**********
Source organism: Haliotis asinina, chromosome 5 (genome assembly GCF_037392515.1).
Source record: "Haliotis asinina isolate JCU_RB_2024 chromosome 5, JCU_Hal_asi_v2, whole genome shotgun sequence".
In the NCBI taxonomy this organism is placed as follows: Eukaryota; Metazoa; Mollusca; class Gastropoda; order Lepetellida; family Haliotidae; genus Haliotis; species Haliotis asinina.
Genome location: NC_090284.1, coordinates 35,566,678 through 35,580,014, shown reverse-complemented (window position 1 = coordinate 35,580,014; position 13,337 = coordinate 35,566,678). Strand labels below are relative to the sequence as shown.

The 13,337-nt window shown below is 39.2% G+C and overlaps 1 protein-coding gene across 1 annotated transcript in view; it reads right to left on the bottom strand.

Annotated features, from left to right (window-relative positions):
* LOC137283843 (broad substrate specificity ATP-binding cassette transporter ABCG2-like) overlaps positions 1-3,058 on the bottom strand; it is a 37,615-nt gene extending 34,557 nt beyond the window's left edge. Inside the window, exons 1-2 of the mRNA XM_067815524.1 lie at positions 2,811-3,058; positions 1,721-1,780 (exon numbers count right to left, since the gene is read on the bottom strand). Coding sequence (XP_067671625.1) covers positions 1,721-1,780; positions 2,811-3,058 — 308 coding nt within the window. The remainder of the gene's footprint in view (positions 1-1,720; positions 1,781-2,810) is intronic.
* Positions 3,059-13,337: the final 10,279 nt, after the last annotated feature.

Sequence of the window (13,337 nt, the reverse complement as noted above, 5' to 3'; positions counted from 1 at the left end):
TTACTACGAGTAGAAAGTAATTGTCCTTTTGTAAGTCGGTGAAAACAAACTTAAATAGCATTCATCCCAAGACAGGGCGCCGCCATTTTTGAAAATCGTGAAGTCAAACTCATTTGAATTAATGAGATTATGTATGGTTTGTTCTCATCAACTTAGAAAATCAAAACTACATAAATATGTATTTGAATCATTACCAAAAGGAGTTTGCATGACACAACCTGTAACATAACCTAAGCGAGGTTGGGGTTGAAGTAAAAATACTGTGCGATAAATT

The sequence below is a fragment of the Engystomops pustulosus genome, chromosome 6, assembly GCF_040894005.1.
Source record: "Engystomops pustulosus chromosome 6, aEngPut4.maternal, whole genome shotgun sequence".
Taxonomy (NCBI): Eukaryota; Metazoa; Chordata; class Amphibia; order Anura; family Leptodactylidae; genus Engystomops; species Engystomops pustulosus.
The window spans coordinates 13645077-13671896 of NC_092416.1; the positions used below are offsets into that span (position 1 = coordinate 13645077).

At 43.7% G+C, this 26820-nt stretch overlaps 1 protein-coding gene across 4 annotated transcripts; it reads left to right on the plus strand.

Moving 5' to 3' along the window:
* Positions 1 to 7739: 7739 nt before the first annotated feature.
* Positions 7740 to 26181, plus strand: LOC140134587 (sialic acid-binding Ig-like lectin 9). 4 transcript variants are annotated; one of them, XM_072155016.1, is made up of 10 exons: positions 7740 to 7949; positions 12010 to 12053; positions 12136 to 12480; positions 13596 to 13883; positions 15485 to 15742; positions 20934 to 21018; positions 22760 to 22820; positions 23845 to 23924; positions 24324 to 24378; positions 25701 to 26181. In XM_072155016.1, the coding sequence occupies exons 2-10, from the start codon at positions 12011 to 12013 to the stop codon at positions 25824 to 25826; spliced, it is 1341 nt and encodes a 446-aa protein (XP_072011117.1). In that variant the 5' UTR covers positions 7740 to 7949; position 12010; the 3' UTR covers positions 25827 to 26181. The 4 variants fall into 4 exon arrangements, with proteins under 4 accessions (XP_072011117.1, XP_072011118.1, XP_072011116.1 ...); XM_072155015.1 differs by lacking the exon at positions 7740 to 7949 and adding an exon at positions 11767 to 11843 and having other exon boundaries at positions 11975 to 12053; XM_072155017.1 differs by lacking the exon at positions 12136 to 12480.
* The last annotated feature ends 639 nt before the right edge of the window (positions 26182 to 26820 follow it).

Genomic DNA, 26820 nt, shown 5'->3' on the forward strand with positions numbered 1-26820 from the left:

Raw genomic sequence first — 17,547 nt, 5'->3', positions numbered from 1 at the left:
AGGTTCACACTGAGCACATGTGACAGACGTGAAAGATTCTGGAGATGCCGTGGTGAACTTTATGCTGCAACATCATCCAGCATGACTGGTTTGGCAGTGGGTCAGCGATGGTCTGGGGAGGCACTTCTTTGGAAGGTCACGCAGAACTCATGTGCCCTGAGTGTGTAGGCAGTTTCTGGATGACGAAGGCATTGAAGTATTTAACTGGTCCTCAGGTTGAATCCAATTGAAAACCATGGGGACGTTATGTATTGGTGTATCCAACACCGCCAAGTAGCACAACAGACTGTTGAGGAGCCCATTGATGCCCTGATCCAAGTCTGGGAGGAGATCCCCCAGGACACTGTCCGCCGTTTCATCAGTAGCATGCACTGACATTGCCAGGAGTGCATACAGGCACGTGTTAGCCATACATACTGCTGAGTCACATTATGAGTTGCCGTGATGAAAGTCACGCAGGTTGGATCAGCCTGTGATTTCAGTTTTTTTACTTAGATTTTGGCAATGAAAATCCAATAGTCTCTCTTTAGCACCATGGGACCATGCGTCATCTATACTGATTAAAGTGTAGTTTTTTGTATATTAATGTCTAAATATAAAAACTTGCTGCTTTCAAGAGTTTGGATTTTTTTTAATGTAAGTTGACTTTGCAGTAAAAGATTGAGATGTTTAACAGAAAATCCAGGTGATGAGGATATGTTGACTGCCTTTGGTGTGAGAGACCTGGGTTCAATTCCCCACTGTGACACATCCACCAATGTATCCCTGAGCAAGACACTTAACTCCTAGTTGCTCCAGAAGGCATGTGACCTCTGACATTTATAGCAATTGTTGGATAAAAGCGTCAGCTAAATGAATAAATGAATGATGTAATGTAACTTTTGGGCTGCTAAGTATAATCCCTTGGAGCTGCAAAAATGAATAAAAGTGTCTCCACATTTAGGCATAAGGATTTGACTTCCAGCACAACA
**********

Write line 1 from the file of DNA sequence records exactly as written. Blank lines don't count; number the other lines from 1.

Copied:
Source organism: Haliotis asinina, chromosome 5 (genome assembly GCF_037392515.1).